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The Repeatome can be defined as the complement of repeated sequences in a genome. The eukaryotic repeatomes typically comprise variable amounts of multiple components including transposable elements (TEs) and endogenous viruses, simple sequence repeats, segmental duplications, ribosomal DNA and other ribozymes, multi-copy gene families, pseudogenes, as well as highly conserved and repeated protein domains. Because of their relative high duplication rate as compared to other genomic components, TEs are typically predominant contributors to eukaryotic repeatomes and the product of their decay is thought to be a major source of genomic dark matter.[1][2]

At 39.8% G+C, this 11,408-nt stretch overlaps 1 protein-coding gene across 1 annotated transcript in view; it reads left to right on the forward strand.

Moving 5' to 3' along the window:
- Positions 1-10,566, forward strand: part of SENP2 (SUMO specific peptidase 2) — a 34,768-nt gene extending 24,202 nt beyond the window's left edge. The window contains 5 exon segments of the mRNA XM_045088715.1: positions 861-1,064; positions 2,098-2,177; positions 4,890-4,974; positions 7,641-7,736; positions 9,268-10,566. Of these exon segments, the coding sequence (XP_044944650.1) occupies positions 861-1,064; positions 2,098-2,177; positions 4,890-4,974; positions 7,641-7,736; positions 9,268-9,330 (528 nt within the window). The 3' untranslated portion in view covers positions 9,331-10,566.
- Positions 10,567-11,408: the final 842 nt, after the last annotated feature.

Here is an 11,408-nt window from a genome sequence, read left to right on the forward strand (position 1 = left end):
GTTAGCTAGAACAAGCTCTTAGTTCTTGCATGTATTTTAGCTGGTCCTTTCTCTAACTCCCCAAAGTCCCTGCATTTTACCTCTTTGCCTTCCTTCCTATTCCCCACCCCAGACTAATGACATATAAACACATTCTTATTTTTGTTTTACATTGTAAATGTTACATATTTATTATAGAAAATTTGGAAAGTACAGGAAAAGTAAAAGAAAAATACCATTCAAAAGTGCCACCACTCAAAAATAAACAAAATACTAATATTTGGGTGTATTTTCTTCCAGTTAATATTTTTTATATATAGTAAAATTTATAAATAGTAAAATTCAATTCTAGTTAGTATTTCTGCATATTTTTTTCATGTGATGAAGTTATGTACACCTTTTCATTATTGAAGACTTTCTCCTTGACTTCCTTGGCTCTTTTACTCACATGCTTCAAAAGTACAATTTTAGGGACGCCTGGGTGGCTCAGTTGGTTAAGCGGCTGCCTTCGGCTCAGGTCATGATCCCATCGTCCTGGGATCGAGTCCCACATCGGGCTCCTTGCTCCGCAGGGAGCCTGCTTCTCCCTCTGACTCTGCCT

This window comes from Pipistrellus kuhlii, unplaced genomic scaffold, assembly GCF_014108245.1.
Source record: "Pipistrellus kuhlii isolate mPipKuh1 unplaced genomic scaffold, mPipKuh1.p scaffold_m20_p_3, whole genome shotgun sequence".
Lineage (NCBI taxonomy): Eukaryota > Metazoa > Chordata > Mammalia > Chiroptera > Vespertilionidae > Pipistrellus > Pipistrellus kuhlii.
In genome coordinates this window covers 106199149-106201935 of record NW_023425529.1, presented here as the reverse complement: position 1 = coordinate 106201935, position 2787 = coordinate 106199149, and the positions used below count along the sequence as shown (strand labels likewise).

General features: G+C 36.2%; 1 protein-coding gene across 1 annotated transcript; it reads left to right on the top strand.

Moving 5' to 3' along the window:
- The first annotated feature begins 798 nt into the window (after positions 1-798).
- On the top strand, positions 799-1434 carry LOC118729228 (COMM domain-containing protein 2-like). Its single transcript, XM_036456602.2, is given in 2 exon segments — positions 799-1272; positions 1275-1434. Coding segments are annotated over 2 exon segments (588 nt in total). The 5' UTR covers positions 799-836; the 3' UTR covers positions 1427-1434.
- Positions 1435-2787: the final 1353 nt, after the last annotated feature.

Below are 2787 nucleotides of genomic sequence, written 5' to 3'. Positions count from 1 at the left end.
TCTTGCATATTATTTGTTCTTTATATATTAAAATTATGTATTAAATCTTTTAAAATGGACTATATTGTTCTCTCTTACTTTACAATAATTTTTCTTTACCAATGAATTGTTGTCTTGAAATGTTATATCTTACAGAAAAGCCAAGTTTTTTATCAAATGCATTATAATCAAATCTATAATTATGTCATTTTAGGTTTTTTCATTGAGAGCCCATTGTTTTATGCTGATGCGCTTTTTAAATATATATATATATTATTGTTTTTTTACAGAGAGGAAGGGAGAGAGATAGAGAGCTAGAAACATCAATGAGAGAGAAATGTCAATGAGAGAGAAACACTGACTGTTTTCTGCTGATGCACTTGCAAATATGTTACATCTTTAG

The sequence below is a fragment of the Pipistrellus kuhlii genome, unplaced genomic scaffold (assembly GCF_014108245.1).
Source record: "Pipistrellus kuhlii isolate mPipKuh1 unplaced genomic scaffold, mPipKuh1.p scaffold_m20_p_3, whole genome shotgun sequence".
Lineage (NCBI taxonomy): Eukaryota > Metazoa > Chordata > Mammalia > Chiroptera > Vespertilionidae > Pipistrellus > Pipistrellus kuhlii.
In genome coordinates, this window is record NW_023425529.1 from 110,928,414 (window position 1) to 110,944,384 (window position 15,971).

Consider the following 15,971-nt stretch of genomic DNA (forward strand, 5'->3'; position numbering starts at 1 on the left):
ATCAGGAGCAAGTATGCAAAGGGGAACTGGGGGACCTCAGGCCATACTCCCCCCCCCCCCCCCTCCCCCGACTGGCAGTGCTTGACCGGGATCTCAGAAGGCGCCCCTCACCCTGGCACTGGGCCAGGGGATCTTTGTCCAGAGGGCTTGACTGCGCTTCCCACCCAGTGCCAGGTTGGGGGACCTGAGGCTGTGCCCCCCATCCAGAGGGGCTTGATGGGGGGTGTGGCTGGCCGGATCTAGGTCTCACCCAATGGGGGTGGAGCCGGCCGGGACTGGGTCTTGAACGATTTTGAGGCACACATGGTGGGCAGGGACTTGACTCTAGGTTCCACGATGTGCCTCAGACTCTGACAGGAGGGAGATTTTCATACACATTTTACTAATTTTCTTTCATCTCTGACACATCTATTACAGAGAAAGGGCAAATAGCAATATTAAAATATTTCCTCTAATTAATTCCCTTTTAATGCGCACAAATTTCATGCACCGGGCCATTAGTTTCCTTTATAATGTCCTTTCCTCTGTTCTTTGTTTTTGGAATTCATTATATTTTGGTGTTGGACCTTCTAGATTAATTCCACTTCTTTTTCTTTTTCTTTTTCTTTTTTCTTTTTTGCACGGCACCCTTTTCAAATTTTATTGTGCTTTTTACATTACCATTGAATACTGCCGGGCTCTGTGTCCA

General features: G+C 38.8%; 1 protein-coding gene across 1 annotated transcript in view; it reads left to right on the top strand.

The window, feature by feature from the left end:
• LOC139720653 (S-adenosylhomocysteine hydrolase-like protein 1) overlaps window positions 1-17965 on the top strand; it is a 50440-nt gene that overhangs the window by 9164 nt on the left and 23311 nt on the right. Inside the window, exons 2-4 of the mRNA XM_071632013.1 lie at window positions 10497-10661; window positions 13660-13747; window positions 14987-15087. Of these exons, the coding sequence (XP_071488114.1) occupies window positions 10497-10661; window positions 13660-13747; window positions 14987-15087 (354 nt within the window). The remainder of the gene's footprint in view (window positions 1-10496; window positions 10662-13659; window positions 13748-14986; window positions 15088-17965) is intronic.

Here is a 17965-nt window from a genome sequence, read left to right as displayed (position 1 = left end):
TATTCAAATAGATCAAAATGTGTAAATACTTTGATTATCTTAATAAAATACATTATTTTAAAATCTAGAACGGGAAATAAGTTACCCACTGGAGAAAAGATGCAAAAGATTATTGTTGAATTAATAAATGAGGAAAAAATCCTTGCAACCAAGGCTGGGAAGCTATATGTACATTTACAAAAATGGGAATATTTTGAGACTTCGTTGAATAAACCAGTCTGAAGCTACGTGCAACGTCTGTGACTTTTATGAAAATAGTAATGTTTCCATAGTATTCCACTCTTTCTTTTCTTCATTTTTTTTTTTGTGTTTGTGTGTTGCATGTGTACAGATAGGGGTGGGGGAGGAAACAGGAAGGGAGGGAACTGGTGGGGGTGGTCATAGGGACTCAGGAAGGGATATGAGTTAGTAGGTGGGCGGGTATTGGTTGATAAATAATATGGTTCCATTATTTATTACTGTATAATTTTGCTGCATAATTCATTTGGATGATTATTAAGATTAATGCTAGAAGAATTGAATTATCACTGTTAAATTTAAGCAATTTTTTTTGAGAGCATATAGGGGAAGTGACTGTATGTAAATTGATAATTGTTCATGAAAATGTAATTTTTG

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  1. ^ Orgel, Crick (1980). "Selfish DNA: the ultimate parasite". Nature. 284 (5757): 604–7. doi:10.1038/284604a0. PMID 7366731.
  2. ^ Maumus, Quesneville (April 2014). "Deep Investigation of Arabidopsis thaliana Junk DNA Reveals a Continuum between Repetitive Elements and Genomic Dark Matter". PLOS ONE. 9: e94101. doi:10.1371/journal.pone.0094101. PMC 3978025. PMID 24709859.